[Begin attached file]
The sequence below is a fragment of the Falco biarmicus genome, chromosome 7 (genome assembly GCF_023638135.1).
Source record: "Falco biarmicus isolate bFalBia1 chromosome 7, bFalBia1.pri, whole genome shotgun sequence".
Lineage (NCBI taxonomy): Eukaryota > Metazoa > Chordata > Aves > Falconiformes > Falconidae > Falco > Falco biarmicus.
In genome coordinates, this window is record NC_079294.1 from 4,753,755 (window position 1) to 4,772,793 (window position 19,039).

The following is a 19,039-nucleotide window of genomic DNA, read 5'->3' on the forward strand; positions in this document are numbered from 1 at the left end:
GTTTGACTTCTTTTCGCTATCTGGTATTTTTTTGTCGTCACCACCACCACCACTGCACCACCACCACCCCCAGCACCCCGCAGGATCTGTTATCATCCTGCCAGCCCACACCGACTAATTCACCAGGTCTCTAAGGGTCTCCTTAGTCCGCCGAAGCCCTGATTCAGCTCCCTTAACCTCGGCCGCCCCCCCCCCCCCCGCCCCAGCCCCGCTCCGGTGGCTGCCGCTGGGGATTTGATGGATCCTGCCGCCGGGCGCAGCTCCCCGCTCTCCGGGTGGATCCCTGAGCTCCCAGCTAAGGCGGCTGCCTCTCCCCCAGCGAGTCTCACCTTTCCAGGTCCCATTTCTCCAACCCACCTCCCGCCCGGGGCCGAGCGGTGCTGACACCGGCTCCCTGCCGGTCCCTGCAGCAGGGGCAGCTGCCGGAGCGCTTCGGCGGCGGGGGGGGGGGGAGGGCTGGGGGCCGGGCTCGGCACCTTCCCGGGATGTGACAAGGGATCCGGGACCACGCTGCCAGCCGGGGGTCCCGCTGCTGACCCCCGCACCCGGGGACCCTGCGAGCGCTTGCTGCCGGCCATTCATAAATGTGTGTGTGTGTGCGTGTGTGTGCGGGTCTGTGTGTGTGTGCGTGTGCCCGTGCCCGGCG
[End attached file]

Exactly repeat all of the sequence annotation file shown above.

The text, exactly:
The sequence below is a fragment of the Falco biarmicus genome, chromosome 7 (genome assembly GCF_023638135.1).
Source record: "Falco biarmicus isolate bFalBia1 chromosome 7, bFalBia1.pri, whole genome shotgun sequence".
Lineage (NCBI taxonomy): Eukaryota > Metazoa > Chordata > Aves > Falconiformes > Falconidae > Falco > Falco biarmicus.
In genome coordinates, this window is record NC_079294.1 from 4,753,755 (window position 1) to 4,772,793 (window position 19,039).

The following is a 19,039-nucleotide window of genomic DNA, read 5'->3' on the forward strand; positions in this document are numbered from 1 at the left end:
GTTTGACTTCTTTTCGCTATCTGGTATTTTTTTGTCGTCACCACCACCACCACTGCACCACCACCACCCCCAGCACCCCGCAGGATCTGTTATCATCCTGCCAGCCCACACCGACTAATTCACCAGGTCTCTAAGGGTCTCCTTAGTCCGCCGAAGCCCTGATTCAGCTCCCTTAACCTCGGCCGCCCCCCCCCCCCCCGCCCCAGCCCCGCTCCGGTGGCTGCCGCTGGGGATTTGATGGATCCTGCCGCCGGGCGCAGCTCCCCGCTCTCCGGGTGGATCCCTGAGCTCCCAGCTAAGGCGGCTGCCTCTCCCCCAGCGAGTCTCACCTTTCCAGGTCCCATTTCTCCAACCCACCTCCCGCCCGGGGCCGAGCGGTGCTGACACCGGCTCCCTGCCGGTCCCTGCAGCAGGGGCAGCTGCCGGAGCGCTTCGGCGGCGGGGGGGGGGGGAGGGCTGGGGGCCGGGCTCGGCACCTTCCCGGGATGTGACAAGGGATCCGGGACCACGCTGCCAGCCGGGGGTCCCGCTGCTGACCCCCGCACCCGGGGACCCTGCGAGCGCTTGCTGCCGGCCATTCATAAATGTGTGTGTGTGTGCGTGTGTGTGCGGGTCTGTGTGTGTGTGCGTGTGCCCGTGCCCGGCG